AG: So, you were brought up by a chefologist—I’m going to get that domain as soon as we’re done. We were introduced by a mutual friend who connected probiotics with fermented foods. And my experience with sauerkraut was it being a kind of gray matter. But your thing is putting an artisanal touch on it. And here are the bottles so you can see the cool branding that these guys have. And these are the guys that when I get dressed and think I’m looking cool, I think I’m looking like these guys. I’m surprised these two hang out with me. But, you guys have come up with some really cool artisanal takes on sauerkraut.

DA: Yeah, we really want to put flavor first. We didn’t like how the bagged sauerkraut you get in stores is mushy and slops out of the bag, it’s full of preservatives—sodium benzoate, things like that. We wanted really good flavor from our product, as well as being healthy. This is all raw, you’ll find it in the refrigerated section, when you open it up it still might bubble because it’s still fermenting and that’s the CO2 being released. It’s full of probiotics and really good for you.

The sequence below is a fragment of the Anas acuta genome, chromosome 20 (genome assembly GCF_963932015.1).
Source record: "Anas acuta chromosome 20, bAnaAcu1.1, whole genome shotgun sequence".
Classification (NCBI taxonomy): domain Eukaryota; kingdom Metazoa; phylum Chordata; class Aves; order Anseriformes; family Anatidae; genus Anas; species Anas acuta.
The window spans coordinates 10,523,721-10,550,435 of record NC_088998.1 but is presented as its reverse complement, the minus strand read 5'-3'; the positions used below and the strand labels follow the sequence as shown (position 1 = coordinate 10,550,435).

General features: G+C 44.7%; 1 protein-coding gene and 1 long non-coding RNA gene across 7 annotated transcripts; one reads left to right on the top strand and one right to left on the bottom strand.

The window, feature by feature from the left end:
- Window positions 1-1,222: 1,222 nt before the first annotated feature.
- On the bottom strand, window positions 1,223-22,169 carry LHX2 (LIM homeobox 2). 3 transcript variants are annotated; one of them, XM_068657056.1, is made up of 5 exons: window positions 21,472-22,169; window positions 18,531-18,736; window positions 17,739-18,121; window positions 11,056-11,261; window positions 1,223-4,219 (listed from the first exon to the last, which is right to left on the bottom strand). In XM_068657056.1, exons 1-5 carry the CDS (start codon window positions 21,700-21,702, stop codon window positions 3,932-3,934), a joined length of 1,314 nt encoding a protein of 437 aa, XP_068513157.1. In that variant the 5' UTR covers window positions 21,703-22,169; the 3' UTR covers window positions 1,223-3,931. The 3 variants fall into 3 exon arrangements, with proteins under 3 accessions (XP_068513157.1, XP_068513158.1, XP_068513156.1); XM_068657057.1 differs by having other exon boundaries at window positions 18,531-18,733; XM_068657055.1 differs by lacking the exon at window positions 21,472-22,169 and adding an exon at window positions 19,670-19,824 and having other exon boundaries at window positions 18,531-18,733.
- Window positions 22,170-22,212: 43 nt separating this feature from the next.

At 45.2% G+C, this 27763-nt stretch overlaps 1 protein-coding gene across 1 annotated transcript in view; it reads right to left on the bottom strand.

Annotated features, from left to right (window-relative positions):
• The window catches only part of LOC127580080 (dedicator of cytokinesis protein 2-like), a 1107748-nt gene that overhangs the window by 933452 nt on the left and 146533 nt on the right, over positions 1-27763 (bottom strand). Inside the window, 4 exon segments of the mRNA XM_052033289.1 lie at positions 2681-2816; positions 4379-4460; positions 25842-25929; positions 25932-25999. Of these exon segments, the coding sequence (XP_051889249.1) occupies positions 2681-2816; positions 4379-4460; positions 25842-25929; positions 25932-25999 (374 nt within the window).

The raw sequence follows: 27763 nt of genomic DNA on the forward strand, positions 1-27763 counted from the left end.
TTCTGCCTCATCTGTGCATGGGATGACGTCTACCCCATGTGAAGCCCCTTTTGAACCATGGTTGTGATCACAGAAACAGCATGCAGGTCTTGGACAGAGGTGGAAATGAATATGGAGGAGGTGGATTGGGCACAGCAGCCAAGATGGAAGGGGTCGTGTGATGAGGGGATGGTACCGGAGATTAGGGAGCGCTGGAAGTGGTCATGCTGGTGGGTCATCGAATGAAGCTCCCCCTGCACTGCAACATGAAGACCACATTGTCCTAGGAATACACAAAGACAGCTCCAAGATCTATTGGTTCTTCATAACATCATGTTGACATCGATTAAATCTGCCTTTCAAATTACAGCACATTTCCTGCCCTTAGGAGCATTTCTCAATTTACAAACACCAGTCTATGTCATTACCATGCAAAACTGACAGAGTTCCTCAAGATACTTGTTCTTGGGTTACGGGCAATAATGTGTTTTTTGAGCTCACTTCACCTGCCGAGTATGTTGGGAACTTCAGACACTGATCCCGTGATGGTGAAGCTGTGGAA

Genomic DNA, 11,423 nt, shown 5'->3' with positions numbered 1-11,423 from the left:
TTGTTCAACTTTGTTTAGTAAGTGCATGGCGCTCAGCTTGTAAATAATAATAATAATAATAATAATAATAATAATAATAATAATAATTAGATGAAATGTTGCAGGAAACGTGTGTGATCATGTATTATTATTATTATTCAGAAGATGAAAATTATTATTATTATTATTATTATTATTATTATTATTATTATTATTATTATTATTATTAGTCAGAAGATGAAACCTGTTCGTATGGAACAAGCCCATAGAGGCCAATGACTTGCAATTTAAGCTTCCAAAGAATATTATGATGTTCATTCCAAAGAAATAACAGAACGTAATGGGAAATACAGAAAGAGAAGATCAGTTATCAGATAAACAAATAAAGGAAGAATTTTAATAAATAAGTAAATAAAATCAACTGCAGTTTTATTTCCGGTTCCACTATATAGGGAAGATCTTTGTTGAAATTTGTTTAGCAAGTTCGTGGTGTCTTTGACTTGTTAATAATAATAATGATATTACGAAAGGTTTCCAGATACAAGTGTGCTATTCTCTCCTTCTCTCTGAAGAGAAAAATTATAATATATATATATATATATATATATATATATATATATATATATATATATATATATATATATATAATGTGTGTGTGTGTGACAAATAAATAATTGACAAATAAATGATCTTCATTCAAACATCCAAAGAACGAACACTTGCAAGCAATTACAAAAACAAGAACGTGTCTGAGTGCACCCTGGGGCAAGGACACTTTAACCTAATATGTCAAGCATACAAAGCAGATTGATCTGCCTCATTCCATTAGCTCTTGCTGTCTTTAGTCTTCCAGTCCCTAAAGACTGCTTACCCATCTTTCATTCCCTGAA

AG: Then what are the different flavor profiles?

DA: Well we have some really interesting ones. Our ‘Beet Red’ is really simple: red cabbage, beets, and carrots fermented together. It’s good to fill out salads with goat cheese, walnuts, vinaigrette.

AG: That’s something I’ve noticed. I’ve had this stuff by itself and its tasty but you can mix it into anything.